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Building energy management system (bems) Essay

Procurement Category: Energy

What’s Wrong with Traditional Energy Management? Start Realizing Untapped Savings Opportunities and Tame Volatile Energy Costs Traditional Energy Management Approaches are Falling Short— How to Fix the Problem Energy utility costs—primarily natural gas and electricity—account for one to two percent of sales for the average business, and can be as much as four to five percent of cost of goods sold for manufacturers. With energy prices turning volatile, corporate management teams are exposed to the risk of unanticipated movements in energy costs. They are feeling relatively helpless because of the perceived inability to proactively manage regulated energy costs. At the same time, firms are publicly committing to sustainability goals and are now wondering how they will achieve them. Although many firms have implemented short-term measures to address energy costs and sustainability commitments, these efforts are falling short. Our benchmark data and research indicates that for most firms, 50 percent of their initial energy savings disappear within the first six to 12 months due to a lack of continuous monitoring, analysis and corrective action. However, significant opportunity to deliver value remains.

Analysis from the U.S. Department of Energy indicates firms that embrace continuous monitoring and active energy management practices can achieve 15 to 40 percent energy savings. Conduct an energy audit: To establish an energy consumption baseline—a basic requirement for successful energy cost optimization— firms deploy monitoring devices to measure energy usage from the facility level down to the machine level. Implement audit recommendations: After assessing energy consumption levels and trends down to the machine level, managers can implement process changes to optimize energy consumption.

Actions may range from policy formulation (shutting down computers at night, turning off idle equipment, etc.) to automation (automatically turning off lights) to equipment optimization (changing set-points on heavy machinery and equipment). Invest in high-efficiency equipment: With a full view of the energy consumption and equipment efficiency profile of the enterprise, firms can strategically invest in high-efficiency equipment. These capital upgrades can lower energy consumption and may also qualify for rebates and incentives that can significantly enhance potential return on investment (ROI). Figure 1: This paper looks at why traditional approaches are failing, and outlines an active energy management approach that changes the game and generates sustainable energy cost reductions.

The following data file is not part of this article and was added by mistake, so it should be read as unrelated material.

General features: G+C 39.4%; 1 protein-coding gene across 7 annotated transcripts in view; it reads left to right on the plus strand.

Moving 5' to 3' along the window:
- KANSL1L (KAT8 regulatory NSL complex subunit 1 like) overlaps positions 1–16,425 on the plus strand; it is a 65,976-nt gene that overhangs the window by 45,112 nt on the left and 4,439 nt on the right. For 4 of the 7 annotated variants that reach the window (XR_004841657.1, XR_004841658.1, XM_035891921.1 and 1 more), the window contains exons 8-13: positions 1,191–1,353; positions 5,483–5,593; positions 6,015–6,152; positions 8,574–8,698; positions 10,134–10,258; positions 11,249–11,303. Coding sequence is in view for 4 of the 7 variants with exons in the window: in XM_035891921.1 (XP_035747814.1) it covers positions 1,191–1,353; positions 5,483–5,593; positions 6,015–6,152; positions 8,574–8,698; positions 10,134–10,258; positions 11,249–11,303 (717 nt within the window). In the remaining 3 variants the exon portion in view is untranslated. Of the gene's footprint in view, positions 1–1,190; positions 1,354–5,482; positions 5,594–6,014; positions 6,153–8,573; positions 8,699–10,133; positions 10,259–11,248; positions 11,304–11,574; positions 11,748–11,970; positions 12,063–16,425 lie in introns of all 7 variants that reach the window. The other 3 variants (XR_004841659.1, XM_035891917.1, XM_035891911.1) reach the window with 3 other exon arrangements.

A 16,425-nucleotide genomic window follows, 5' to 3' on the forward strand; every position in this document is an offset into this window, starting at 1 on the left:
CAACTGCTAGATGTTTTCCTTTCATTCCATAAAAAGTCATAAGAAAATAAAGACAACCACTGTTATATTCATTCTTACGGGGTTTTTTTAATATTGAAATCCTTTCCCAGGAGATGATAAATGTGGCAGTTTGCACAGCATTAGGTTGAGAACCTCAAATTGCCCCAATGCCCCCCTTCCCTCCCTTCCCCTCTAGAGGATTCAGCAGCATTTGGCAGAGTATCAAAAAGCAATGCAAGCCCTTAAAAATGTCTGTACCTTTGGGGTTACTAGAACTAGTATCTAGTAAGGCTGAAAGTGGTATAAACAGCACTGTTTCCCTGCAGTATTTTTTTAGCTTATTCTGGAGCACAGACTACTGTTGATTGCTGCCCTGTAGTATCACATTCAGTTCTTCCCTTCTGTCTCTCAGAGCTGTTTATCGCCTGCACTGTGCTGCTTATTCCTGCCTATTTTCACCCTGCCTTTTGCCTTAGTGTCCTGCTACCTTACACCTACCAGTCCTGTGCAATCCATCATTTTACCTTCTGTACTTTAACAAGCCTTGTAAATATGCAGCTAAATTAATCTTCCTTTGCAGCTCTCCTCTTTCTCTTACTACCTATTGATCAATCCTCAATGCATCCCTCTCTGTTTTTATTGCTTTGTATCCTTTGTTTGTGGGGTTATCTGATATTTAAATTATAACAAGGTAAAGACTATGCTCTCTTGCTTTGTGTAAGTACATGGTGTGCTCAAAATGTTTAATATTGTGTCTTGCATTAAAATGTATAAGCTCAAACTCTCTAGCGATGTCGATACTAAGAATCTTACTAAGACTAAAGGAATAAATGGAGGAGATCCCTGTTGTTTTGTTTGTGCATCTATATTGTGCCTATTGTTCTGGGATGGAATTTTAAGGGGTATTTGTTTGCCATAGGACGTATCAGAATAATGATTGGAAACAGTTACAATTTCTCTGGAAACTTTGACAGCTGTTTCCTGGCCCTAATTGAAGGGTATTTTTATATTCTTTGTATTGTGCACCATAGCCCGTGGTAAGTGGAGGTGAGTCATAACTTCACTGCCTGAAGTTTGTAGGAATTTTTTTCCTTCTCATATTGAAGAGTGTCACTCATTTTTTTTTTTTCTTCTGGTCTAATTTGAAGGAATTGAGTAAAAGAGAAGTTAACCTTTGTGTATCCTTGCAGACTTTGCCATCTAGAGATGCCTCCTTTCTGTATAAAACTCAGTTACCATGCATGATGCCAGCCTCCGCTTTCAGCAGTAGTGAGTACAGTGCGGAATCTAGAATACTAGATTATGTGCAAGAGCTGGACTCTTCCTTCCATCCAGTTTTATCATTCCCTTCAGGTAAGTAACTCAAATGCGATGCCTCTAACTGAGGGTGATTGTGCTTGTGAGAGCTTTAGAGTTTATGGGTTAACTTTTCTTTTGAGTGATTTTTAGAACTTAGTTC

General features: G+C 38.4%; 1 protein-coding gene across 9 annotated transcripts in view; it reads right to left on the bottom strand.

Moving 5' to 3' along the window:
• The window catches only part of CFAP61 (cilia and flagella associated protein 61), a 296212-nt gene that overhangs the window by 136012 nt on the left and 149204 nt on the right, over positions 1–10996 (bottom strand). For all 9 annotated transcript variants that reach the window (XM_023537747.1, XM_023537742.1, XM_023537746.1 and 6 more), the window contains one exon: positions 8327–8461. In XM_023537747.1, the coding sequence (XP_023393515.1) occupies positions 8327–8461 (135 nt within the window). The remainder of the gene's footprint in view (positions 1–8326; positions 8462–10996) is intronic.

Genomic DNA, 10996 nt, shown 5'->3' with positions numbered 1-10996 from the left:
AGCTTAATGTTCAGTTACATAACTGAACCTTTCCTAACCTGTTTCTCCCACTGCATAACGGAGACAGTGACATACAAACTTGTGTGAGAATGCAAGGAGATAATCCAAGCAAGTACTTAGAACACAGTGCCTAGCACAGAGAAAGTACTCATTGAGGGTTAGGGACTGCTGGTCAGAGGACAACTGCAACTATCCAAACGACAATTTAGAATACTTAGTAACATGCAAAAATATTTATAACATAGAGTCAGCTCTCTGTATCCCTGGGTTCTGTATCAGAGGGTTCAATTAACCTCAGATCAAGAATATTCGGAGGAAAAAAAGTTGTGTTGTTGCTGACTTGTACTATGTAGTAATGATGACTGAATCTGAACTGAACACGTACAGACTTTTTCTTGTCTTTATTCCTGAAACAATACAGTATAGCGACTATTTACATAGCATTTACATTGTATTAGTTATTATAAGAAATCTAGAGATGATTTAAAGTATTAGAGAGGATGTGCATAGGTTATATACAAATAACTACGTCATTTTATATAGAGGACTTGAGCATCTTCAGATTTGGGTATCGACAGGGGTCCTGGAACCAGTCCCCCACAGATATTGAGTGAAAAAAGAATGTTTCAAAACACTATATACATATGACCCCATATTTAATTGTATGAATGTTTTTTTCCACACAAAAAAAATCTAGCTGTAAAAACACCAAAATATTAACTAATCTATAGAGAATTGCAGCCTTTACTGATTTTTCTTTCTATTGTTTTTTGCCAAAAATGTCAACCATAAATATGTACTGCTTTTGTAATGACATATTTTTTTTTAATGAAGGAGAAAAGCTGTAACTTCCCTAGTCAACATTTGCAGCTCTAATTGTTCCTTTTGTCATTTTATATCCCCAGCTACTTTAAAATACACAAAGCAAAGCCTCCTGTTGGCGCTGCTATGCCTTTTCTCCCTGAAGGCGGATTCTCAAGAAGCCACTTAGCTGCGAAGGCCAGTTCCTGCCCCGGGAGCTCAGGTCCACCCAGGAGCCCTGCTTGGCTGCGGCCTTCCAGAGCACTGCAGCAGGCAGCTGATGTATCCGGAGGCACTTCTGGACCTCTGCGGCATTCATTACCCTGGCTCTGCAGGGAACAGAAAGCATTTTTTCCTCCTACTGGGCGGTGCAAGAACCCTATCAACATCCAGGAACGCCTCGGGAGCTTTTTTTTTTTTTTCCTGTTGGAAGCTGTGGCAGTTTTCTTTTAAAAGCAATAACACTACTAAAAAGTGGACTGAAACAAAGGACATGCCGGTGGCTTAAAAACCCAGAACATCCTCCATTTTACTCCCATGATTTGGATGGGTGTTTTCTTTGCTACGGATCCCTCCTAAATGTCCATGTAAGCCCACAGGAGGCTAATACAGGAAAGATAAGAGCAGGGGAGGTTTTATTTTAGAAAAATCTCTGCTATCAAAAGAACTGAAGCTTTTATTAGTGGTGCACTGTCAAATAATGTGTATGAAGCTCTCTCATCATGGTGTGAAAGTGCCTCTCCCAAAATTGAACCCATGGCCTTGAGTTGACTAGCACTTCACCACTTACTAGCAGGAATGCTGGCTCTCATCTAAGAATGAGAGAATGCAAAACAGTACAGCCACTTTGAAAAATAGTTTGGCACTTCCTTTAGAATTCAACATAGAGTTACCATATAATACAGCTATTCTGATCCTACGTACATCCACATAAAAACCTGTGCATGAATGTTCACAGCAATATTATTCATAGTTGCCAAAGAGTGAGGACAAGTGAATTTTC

Typical Monitoring

Savings Typical energy management strategies—and why they fail to deliver sustainable value. For example, when firms conduct energy audits, employees and equipment operators are aware that their energy usage is being monitored and they make changes to reduce consumption, such as turning off idle equipment. But when monitors are removed, initial savings peak and then slowly erode as employee behavior returns to normal. Similarly, when firms implement process changes, substantial initial savings accrue. However, when the monitors come off, gains decline as equipment schedules change.

Operators go back to the old way of doing things and set-points revert to old levels. In addition, without detailed machine-level consumption data as a baseline (as opposed to a point-in-time snapshot), analysts are unable to come up with truly optimal process improvements because the data is not granular enough. Finally, with capital equipment upgrades, savings targets are seldom realized due to unrealistic operating assumptions used to build ROI cases and most firms’ lack of market intelligence about the complex array of incentives and rebates. 50% Savings A review of more than 100 companies and their practices reveal that most firms take three common actions to address the energy management challenge: Although these traditional energy management techniques can yield quick-hit results, there is a common pitfall: when the meters come off, it is back to business as usual and the savings disappear. “50 percent of initial energy savings disappear within the first six to 12 months due to a lack of continuous monitoring, analysis and corrective action”